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Financial Participation

In Norway various forms of participation in the enterprise are possible for employees. The incidence of profit-sharing and employee share ownership schemes is slightly above-average by European comparison and related to the size and nature of the company.

The structure of profit-sharing and employee share ownership schemes in Norway is not uniform. Companies can set up employee share ownership schemes with different conditions.1 Such schemes can apply to all employees in a company or only to certain groups. Employee share ownership in Norway is widespread primarily among top management and in start-up firms with low capitalisation.2 In smaller companies in the high-tech sector, for example, profit-sharing schemes are offered to many employees as part of remuneration packages to attract highly qualified staff.3 The incidence of profit-sharing and employee share ownership schemes is related to the size of the enterprise. The findings of the Annual Economic Survey of Employee Ownership in European Countries 2012 show that workers’ financial participation schemes are widespread in Norway, especially in large companies.4 According to this study 54.6% of the largest Norwegian companies offer broad-based (employee share ownership) participation schemes to the whole staff. Around 95.9% of the largest Norwegian companies offer at least some of their employees a form of financial participation. In other words, practically all large Norwegian companies implement workers’ financial participation schemes. With regard to the incidence of broad-based (employee share ownership) participation schemes large Norwegian companies are slightly above the European average.


The findings of the employee survey undertaken by Eurofound within the framework of the fifth European Working Conditions Survey (EWCS 2010) show that the incidence of profit-sharing schemes in Norway is 9% and that of employee share ownership schemes is 2.7%.5 According to these figures Norway lies somewhere in the middle of the companies investigated, by European comparison, as regards profit-sharing schemes and in the upper third as regards employee share ownership. In both cases Norway is below the European average, however. These values are of only limited reliability, however, due to individual statistical outliers in the countries concerned.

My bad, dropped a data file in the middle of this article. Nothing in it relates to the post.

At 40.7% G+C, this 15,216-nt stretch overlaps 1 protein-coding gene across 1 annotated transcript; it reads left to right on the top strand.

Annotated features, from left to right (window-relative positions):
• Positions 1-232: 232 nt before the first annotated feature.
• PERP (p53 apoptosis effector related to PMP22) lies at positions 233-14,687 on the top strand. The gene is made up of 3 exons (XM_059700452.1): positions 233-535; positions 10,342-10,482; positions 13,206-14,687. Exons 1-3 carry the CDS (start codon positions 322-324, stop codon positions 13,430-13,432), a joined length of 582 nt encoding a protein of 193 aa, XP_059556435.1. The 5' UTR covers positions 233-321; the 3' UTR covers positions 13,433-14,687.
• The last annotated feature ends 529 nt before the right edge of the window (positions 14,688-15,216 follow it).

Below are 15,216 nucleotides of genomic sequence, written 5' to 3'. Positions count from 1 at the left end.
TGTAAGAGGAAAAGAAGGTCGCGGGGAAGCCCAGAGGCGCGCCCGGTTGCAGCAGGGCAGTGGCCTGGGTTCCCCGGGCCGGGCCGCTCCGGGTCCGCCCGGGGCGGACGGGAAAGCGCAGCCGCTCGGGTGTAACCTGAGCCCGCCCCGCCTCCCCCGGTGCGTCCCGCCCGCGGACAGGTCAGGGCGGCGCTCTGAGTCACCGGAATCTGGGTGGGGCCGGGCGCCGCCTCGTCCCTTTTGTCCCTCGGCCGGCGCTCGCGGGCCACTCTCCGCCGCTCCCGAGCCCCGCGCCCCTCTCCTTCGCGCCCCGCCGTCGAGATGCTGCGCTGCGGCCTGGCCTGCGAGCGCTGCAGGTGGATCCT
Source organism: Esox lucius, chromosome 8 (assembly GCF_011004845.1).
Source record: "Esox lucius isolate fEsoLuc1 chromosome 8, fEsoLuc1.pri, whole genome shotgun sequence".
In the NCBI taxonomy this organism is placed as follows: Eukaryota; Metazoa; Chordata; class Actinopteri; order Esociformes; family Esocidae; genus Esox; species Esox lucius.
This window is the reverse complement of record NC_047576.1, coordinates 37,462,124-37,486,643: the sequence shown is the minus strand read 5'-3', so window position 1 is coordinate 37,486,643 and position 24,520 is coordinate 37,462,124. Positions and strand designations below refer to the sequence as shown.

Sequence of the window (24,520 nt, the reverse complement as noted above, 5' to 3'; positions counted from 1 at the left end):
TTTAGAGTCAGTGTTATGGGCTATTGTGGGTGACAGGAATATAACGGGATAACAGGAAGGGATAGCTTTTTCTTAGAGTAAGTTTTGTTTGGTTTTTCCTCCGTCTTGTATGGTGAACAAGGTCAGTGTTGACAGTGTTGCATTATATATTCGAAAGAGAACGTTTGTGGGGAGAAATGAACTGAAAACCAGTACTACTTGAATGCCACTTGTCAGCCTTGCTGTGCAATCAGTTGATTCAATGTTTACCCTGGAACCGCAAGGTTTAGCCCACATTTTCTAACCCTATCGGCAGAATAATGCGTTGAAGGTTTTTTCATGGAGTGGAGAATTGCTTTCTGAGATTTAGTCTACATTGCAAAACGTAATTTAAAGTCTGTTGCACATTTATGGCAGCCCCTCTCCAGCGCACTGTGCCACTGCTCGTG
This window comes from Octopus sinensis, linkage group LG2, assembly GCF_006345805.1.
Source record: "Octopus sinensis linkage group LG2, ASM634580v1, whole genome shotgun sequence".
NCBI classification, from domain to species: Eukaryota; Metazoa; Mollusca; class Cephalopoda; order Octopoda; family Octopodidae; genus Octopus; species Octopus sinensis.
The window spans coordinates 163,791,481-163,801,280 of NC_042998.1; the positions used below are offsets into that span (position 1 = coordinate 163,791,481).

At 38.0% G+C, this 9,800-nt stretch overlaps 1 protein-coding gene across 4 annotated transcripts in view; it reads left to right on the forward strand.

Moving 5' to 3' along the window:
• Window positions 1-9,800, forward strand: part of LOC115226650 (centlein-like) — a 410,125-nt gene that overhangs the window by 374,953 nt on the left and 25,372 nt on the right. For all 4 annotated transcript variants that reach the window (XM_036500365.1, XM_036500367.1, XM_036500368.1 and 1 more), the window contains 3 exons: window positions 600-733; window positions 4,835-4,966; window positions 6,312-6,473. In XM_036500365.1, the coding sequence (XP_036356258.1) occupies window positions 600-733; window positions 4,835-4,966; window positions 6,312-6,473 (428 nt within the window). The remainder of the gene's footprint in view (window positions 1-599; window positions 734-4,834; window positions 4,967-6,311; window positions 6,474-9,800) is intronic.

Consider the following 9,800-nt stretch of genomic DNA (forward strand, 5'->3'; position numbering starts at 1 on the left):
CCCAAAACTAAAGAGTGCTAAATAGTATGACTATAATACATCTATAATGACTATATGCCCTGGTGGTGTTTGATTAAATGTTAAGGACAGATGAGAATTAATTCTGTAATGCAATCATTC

For the Cranet study in 2011 HR managers in 29 countries were surveyed on the incidence of workers’ financial participation schemes in their firms. This study concludes that in Norway there are profit-sharing schemes in 26% of the relevant companies (with 1oo employees or more).6

Example: The employee share ownership scheme of the Norwegian company Orkla


The Norwegian company Orkla is the leading manufacturer of brandname consumer goods in Scandinavia and employs around 28,000 people. Orkla is thus one of the largest Norwegian companies. Since 1999 the company has offered its employees an employee share ownership scheme.7 The employees can buy shares at a preferential price, substantially below the market price. The scheme is intended to enable the employees to participate in the company’s profits and to boost their loyalty and motivation.8 Around 35% of Orkla’s employees took part in the first scheme in 1999 and bought shares.9 The company regards the scheme as a success. In 2013 – 14 years after the launch of the scheme – the company offered the employees more shares at a preferential price (30% below the market value).10

Wilke, Maack and Partner (2014) Country reports on Financial Participation in Europe. Prepared for www.worker-participation.eu. Reports first published in 2007 and fully updated in 2014.